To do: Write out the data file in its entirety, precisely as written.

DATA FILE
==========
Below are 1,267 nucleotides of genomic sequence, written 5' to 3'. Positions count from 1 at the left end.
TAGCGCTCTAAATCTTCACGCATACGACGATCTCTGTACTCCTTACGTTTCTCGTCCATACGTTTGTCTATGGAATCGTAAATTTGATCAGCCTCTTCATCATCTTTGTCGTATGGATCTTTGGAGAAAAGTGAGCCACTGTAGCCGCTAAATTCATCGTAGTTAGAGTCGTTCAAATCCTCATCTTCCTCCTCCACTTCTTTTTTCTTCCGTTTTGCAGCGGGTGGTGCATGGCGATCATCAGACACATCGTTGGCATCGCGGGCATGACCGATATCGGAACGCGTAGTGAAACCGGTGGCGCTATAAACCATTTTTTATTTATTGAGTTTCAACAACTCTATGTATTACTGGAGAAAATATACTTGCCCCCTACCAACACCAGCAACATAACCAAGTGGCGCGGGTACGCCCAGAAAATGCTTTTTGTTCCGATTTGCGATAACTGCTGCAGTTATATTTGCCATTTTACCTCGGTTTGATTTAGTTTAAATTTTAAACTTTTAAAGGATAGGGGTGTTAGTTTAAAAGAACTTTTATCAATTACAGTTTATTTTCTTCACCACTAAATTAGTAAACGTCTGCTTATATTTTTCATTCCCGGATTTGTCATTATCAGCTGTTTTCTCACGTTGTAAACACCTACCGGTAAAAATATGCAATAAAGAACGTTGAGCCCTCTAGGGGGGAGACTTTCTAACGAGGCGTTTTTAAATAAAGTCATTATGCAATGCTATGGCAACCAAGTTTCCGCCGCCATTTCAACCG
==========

Below are 1,267 nucleotides of genomic sequence, written 5' to 3'. Positions count from 1 at the left end.
TAGCGCTCTAAATCTTCACGCATACGACGATCTCTGTACTCCTTACGTTTCTCGTCCATACGTTTGTCTATGGAATCGTAAATTTGATCAGCCTCTTCATCATCTTTGTCGTATGGATCTTTGGAGAAAAGTGAGCCACTGTAGCCGCTAAATTCATCGTAGTTAGAGTCGTTCAAATCCTCATCTTCCTCCTCCACTTCTTTTTTCTTCCGTTTTGCAGCGGGTGGTGCATGGCGATCATCAGACACATCGTTGGCATCGCGGGCATGACCGATATCGGAACGCGTAGTGAAACCGGTGGCGCTATAAACCATTTTTTATTTATTGAGTTTCAACAACTCTATGTATTACTGGAGAAAATATACTTGCCCCCTACCAACACCAGCAACATAACCAAGTGGCGCGGGTACGCCCAGAAAATGCTTTTTGTTCCGATTTGCGATAACTGCTGCAGTTATATTTGCCATTTTACCTCGGTTTGATTTAGTTTAAATTTTAAACTTTTAAAGGATAGGGGTGTTAGTTTAAAAGAACTTTTATCAATTACAGTTTATTTTCTTCACCACTAAATTAGTAAACGTCTGCTTATATTTTTCATTCCCGGATTTGTCATTATCAGCTGTTTTCTCACGTTGTAAACACCTACCGGTAAAAATATGCAATAAAGAACGTTGAGCCCTCTAGGGGGGAGACTTTCTAACGAGGCGTTTTTAAATAAAGTCATTATGCAATGCTATGGCAACCAAGTTTCCGCCGCCATTTCAACCG